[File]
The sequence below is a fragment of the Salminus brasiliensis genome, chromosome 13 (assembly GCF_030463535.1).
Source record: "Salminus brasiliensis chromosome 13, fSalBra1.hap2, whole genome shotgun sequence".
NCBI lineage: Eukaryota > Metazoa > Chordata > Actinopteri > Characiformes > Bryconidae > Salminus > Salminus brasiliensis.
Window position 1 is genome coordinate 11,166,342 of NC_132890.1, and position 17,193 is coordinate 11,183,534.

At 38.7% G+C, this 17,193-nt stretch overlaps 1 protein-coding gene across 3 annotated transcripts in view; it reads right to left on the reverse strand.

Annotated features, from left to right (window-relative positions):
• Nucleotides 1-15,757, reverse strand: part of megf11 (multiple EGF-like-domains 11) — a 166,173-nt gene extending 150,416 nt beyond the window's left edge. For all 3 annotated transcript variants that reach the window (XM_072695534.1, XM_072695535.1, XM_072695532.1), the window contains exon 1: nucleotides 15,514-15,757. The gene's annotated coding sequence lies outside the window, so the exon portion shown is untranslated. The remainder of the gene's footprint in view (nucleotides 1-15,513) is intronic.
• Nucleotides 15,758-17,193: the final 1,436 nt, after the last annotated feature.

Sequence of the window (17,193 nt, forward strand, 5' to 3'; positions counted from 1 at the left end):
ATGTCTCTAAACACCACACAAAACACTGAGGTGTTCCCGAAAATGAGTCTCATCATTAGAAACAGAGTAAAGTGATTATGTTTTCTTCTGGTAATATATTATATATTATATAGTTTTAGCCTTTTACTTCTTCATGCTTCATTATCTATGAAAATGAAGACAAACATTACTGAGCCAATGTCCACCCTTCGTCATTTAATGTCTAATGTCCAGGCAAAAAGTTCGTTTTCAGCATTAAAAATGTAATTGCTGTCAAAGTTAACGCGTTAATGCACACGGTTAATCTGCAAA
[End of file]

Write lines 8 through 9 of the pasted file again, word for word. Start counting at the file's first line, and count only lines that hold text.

• Nucleotides 15,758-17,193: the final 1,436 nt, after the last annotated feature.

Sequence of the window (17,193 nt, forward strand, 5' to 3'; positions counted from 1 at the left end):